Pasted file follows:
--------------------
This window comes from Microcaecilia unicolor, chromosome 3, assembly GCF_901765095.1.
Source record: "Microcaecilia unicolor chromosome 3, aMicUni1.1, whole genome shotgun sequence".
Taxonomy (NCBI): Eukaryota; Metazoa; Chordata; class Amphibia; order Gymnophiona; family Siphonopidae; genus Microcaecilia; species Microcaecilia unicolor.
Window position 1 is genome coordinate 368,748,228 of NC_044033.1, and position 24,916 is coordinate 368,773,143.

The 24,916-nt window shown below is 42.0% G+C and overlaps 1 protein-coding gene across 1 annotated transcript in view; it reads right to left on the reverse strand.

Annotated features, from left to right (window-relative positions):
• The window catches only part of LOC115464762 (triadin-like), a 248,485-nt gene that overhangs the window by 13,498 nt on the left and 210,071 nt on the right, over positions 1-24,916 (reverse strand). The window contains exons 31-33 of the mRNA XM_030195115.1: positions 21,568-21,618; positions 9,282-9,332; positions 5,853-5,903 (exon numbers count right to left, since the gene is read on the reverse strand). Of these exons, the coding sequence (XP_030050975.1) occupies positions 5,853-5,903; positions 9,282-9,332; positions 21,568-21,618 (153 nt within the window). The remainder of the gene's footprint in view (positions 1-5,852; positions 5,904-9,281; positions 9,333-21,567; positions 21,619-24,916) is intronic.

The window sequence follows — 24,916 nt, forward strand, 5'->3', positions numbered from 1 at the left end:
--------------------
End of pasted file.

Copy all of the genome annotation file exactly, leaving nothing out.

This window comes from Microcaecilia unicolor, chromosome 3, assembly GCF_901765095.1.
Source record: "Microcaecilia unicolor chromosome 3, aMicUni1.1, whole genome shotgun sequence".
Taxonomy (NCBI): Eukaryota; Metazoa; Chordata; class Amphibia; order Gymnophiona; family Siphonopidae; genus Microcaecilia; species Microcaecilia unicolor.
Window position 1 is genome coordinate 368,748,228 of NC_044033.1, and position 24,916 is coordinate 368,773,143.

The 24,916-nt window shown below is 42.0% G+C and overlaps 1 protein-coding gene across 1 annotated transcript in view; it reads right to left on the reverse strand.

Annotated features, from left to right (window-relative positions):
• The window catches only part of LOC115464762 (triadin-like), a 248,485-nt gene that overhangs the window by 13,498 nt on the left and 210,071 nt on the right, over positions 1-24,916 (reverse strand). The window contains exons 31-33 of the mRNA XM_030195115.1: positions 21,568-21,618; positions 9,282-9,332; positions 5,853-5,903 (exon numbers count right to left, since the gene is read on the reverse strand). Of these exons, the coding sequence (XP_030050975.1) occupies positions 5,853-5,903; positions 9,282-9,332; positions 21,568-21,618 (153 nt within the window). The remainder of the gene's footprint in view (positions 1-5,852; positions 5,904-9,281; positions 9,333-21,567; positions 21,619-24,916) is intronic.

The window sequence follows — 24,916 nt, forward strand, 5'->3', positions numbered from 1 at the left end: